Target: United States President Barack Obama
Goal: Prevent Keystone XL Pipeline from being built on Lakota Sioux Lands
The controversial Keystone XL Pipeline to be built by TransCanada, in a State Department report, was estimated to increase carbon pollution on a level equivalent to putting 5.7 million automobiles on the roads. However, if the president chooses to side with TransCanada and approves the pipeline’s construction, his action would send a clear message that the government is not concerned with the sovereignty of American Indians.
As it stands, the pipeline would be built on Lakota Sioux land and other smaller tribes’ land in Montana, South Dakota, and Nebraska. Yet, as an act of solidarity, tribes from Idaho, Oklahoma, and Oregon have joined the Lakota Nation to stop the construction of the 870 mile pipeline in the tribe’s territory.
Historically, American Indians have been systematically denied any right to national sovereignty and have had their rights trampled on by the US government. The now infamous case of the open disregard of the 1868 Fort Laramie treaty has led to extremely low life expectancy and living conditions.
Nevertheless, a late 2013 court victory by the Nez Perce tribe in Idaho provides some hope that indigenous rights will be respected. The tribe began defending its rights by creating a human blockade for large trucks carrying tar sands mining equipment through its land in August. In October, a federal judge ruled that the “megaloads” should be temporarily excluded from carrying the equipment through Nez Perce territory.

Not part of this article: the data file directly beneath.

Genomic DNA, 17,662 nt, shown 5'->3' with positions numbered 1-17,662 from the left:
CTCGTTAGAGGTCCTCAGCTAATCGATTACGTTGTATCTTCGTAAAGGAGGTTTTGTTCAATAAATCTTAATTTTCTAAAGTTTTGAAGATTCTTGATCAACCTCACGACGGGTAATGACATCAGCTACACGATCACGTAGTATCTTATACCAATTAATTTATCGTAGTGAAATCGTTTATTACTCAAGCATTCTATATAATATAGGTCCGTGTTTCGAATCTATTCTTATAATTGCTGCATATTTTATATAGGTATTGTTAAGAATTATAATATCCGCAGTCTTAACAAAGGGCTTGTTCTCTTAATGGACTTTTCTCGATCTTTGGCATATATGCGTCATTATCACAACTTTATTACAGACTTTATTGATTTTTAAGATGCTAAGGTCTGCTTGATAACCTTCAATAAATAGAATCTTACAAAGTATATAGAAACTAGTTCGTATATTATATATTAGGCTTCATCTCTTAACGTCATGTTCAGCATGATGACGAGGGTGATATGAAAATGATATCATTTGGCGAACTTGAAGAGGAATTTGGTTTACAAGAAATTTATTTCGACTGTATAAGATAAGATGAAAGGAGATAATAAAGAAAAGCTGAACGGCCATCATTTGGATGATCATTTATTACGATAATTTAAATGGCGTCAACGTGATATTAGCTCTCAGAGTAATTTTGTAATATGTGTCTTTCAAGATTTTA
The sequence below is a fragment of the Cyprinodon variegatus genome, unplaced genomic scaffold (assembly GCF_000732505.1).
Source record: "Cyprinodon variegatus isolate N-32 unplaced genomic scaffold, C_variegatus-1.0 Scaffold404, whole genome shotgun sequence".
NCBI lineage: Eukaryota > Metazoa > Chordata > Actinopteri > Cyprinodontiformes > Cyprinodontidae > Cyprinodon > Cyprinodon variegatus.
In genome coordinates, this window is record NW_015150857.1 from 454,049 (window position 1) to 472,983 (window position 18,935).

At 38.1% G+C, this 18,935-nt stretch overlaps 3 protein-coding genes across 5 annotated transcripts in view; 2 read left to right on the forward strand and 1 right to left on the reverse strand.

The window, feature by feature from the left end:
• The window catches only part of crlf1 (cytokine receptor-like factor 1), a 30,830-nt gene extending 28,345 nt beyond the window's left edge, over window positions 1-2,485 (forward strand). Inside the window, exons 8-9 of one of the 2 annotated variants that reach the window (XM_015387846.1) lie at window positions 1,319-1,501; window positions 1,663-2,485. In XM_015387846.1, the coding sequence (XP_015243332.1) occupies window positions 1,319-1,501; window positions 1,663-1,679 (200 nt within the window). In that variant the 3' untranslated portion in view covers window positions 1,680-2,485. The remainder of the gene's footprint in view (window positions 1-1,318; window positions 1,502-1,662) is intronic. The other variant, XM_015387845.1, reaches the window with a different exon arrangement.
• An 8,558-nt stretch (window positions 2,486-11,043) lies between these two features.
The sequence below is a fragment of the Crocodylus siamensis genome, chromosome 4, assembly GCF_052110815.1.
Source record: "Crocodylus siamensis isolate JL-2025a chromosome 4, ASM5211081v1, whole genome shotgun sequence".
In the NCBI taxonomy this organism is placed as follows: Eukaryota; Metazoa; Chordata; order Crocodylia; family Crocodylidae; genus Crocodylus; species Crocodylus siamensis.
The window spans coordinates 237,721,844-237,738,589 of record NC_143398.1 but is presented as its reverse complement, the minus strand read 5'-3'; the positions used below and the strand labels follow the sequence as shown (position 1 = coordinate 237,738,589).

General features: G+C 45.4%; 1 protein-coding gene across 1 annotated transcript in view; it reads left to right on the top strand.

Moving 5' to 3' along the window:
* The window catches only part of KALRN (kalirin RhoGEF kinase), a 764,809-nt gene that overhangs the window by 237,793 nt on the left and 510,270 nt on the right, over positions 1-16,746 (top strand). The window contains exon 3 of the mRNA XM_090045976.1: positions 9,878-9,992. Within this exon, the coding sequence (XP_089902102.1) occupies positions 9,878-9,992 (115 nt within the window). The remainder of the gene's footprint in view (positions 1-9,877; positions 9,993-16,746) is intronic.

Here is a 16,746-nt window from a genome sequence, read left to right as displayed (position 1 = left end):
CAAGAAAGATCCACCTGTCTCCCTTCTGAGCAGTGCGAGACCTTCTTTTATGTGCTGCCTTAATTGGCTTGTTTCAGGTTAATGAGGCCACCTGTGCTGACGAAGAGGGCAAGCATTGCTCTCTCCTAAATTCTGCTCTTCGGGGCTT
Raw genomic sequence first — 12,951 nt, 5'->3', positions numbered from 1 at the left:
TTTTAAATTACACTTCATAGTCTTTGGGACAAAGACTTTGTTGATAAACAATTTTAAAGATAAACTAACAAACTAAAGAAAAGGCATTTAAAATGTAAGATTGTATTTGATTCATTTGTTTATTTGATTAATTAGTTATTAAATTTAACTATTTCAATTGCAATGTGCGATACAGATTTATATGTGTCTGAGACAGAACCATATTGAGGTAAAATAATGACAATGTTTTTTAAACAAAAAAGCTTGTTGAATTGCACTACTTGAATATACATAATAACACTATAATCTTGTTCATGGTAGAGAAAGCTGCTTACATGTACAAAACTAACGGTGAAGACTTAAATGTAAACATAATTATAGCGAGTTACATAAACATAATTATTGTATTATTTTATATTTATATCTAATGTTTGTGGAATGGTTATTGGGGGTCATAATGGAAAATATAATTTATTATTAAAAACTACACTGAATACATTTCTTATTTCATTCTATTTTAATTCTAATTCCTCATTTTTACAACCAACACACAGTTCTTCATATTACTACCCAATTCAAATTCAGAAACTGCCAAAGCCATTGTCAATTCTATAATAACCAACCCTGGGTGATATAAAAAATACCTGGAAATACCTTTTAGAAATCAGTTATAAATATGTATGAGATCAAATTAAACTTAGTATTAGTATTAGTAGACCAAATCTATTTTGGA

It is a human right to have decision making power about your local environment and land. Thus, if President Obama decides to approve the Keystone XL pipeline, he must work with the Lakota Sioux to prevent the United States from further violating their human rights and sovereignty. Encourage President Obama to respect indigenous and human rights and reconsider the pipeline.
Dear President Obama,
As you consider the environmental impact of the TransCanada Keystone XL Pipeline, do not disregard the impact your decision has on the rights of America’s indigenous people. The planned route of the pipeline would cross through the lands of the Lakota Nation in Montana, South Dakota, and Nebraska. Indigenous peoples in Idaho, Oregon and Oklahoma have joined the Lakota Sioux to oppose the construction of the Keystone pipeline through their lands.
The tribes are concerned about the environmental impact of the pipeline on their land and water. Disregarding their voice in their matter constitutes both a violation of their human right to participate in decisions that affect them and a violation of the rights granted to the Lakota Sioux under their treaties with the US government. I urge you to reconsider the pipeline or move it such that indigenous rights are respected.
[Your Name Here]
Photo Credit: shannonpatrick17 via Wikimedia Commons